Imagine something similar to the school’s barracuda web filter popping up when you open Netflix because your parents only paid for news websites.
Though nothing like that could happen at this point in time, similar situations could potentially occur if net neutrality was repealed.
In recent weeks, a considerable amount of controversy has surrounded the topic of net neutrality. Although it sounds like a complicated, diplomatic issue, it actually hits much closer to home than one might assume.
According to battleforthenet.com, net neutrality is the idea that internet service providers (ISPs) should not control what can be seen and done by their customers online.
Currently, protection laws are in place in the United States to prohibit ISPs from slowing down connections to certain sites, blocking sites and offering paid prioritization to larger companies that can pay their fees.
If net neutrality was repealed, ISPs would become gatekeepers that can decide how and if their users can access different parts of the internet.
ISPs could offer packages that bundle different types of sites together, such as a social media package, an entertainment package or a news package. Each package would add an additional charge.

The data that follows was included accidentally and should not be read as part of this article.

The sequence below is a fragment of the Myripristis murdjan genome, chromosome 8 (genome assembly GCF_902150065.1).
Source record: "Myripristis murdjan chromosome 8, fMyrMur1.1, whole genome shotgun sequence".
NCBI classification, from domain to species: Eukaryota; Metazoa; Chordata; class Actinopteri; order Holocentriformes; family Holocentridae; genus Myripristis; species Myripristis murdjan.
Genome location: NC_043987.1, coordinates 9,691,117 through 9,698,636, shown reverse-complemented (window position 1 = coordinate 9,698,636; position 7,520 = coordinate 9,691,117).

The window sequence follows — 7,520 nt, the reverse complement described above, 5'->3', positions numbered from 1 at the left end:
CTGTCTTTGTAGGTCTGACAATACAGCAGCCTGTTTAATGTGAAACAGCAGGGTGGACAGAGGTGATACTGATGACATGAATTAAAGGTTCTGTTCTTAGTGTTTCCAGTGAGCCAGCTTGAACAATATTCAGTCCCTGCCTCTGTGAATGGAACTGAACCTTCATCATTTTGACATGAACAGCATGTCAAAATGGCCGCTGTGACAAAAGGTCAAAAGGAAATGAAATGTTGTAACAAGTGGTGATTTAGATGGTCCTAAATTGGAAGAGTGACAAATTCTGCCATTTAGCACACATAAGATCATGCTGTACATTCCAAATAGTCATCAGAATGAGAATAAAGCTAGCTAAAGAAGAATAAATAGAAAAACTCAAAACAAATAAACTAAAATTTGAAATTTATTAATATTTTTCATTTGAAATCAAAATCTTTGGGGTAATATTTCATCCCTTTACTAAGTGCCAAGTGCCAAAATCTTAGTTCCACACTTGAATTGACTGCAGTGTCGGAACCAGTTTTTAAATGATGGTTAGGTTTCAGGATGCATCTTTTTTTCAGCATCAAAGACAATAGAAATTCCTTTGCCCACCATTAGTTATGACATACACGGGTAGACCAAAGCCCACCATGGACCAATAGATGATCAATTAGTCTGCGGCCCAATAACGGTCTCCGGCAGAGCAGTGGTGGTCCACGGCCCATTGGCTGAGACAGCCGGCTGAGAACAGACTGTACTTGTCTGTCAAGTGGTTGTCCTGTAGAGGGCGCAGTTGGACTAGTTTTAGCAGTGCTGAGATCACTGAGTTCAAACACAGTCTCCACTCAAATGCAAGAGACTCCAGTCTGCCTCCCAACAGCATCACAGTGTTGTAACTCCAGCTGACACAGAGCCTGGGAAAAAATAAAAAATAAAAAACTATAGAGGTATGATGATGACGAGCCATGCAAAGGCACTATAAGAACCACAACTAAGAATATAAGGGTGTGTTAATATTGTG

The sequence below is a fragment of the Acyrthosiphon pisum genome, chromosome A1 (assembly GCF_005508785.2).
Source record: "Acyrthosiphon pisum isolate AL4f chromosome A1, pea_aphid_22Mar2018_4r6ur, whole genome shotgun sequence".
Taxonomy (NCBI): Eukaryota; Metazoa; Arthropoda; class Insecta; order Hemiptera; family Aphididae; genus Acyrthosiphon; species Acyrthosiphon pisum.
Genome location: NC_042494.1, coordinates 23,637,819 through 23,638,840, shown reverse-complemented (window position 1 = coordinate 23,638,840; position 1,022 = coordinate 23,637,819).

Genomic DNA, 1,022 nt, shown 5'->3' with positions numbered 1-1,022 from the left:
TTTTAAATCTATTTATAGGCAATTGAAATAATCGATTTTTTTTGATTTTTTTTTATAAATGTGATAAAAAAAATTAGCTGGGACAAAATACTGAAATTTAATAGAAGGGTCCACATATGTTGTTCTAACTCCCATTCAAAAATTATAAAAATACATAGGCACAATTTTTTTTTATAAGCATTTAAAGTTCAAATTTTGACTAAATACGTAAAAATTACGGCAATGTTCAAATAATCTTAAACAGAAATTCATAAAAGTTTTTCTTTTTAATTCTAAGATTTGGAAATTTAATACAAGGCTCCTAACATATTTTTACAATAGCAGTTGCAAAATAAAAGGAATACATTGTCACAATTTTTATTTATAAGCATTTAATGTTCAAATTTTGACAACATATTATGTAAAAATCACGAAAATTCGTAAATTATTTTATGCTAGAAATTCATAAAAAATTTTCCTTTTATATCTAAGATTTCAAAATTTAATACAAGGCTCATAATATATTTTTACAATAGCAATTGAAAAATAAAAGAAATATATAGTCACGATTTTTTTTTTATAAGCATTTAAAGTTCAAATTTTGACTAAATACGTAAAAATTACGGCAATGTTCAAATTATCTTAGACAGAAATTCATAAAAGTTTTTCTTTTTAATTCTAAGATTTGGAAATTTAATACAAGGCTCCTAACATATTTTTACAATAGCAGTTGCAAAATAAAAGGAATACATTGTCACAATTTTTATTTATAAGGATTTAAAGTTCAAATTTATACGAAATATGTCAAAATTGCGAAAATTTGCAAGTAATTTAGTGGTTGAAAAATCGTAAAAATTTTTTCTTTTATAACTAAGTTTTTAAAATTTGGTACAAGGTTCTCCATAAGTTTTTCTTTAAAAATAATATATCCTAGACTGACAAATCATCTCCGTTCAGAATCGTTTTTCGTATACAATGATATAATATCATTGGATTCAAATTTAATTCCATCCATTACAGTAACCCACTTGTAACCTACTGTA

The issue came up after the Federal Communications Commission (FCC) chairman Ajit Pai proposed to dismantle the current net neutrality rules.
The five members of the FCC are to vote on the issue on Dec. 14. It is expected that the Republican-dominant commission will vote to repeal net neutrality.
This past week, hundreds of protests have taken place across the country in opposition to the news.
According to an article in the Washington Post, Pai and his family have even become targets of severe criticism and harassment after his proposition to dismantle net neutrality.
Those who feel strongly about keeping net neutrality around should not be directing their frustration toward Pai, but should instead find a more productive way to channel their anger about the subject.
By visiting battleforthenet.com, you can petition Congress and encourage them to keep the internet an open place with equal-access from the comfort of your home.